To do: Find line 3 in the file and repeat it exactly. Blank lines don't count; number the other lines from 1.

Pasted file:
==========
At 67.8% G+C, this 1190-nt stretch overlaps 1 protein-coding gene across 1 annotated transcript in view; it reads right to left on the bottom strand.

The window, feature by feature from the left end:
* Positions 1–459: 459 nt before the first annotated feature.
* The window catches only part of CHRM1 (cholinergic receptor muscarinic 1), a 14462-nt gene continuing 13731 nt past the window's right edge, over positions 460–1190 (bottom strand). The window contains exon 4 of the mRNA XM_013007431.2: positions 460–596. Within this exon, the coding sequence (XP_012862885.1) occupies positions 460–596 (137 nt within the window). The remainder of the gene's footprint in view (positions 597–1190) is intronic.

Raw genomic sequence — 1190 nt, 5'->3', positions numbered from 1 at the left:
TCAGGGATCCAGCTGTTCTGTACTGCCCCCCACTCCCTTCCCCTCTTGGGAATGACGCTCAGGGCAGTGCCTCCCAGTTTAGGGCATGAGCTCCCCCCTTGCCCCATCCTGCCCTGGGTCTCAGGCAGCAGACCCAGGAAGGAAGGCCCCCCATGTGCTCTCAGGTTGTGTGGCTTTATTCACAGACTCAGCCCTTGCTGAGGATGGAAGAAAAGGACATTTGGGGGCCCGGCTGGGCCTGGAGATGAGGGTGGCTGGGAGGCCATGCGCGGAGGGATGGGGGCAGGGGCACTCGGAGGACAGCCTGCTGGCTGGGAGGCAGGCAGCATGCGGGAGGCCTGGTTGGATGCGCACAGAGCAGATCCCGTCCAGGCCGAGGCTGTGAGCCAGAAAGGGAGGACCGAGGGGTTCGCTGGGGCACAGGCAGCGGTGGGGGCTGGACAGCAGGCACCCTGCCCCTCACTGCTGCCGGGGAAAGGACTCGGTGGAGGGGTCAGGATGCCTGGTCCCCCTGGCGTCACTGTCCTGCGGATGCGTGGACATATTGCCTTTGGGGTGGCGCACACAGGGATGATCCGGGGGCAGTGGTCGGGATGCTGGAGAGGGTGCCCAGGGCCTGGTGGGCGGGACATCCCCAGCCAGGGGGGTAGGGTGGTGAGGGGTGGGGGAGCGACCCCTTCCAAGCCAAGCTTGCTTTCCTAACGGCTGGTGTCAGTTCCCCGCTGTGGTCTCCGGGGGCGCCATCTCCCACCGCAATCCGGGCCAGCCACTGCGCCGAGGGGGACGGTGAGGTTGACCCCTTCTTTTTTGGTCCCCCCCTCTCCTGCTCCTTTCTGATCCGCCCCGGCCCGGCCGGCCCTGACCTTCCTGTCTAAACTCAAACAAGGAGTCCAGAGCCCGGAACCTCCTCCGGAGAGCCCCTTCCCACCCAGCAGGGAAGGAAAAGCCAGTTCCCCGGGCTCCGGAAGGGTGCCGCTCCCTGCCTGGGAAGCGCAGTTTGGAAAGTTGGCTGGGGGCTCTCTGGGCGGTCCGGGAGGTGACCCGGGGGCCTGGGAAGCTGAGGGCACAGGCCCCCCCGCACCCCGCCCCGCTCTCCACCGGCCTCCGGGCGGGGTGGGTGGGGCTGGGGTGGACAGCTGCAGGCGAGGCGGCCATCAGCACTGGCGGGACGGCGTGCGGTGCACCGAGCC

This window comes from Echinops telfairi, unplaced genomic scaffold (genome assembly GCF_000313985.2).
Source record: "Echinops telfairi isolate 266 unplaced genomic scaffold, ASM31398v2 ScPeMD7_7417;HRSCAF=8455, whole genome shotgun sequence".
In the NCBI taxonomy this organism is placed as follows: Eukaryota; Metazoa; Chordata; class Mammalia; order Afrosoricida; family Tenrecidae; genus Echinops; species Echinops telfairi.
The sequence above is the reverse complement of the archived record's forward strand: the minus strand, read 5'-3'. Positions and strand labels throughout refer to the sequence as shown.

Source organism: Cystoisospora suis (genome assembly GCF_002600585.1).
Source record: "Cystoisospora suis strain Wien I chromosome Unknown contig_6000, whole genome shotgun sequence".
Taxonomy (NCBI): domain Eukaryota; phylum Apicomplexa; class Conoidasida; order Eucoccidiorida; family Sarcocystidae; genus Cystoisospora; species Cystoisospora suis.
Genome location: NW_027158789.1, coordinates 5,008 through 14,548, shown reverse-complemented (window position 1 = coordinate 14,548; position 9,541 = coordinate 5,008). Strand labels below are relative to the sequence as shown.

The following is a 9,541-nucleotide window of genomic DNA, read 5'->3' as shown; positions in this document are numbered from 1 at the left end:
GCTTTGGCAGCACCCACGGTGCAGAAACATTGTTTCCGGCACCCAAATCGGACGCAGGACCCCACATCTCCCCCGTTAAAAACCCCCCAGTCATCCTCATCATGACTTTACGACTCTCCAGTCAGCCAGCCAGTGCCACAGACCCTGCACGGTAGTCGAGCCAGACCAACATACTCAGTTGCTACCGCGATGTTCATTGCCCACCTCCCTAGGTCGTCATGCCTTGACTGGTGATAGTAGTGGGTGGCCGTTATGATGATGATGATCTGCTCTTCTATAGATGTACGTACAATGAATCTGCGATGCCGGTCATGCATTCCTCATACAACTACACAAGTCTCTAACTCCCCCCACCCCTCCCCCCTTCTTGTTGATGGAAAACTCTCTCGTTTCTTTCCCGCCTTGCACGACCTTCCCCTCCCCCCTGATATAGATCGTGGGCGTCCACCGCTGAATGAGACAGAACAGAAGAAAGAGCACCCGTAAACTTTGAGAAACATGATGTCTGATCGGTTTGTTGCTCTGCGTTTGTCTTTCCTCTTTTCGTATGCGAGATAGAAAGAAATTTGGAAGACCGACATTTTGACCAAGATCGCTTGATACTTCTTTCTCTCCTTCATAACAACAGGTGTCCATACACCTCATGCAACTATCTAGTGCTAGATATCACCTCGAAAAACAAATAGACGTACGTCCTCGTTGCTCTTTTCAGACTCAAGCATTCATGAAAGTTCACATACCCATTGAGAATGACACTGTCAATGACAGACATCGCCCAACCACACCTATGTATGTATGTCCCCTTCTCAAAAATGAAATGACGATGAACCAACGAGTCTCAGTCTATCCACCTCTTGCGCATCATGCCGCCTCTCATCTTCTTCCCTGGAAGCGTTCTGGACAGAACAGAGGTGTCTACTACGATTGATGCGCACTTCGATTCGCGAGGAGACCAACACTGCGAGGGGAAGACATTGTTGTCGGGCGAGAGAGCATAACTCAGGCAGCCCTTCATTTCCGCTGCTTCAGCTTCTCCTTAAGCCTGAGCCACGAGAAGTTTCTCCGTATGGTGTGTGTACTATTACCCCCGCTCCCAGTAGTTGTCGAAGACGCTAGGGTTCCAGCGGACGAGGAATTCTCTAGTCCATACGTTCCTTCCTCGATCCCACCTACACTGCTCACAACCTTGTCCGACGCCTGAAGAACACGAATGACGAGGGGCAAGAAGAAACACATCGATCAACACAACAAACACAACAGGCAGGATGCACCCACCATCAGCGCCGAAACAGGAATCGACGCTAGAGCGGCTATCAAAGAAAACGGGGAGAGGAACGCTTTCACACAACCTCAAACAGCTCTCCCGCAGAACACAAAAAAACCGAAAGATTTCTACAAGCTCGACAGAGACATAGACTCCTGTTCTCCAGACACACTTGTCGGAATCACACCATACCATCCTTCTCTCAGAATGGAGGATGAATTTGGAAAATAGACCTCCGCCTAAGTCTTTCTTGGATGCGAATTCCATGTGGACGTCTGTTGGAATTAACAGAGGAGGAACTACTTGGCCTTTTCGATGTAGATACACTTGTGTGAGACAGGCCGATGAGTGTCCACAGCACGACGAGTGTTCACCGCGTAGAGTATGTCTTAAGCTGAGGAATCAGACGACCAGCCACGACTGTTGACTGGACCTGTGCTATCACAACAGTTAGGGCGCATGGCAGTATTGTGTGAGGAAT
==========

* Positions 1–459: 459 nt before the first annotated feature.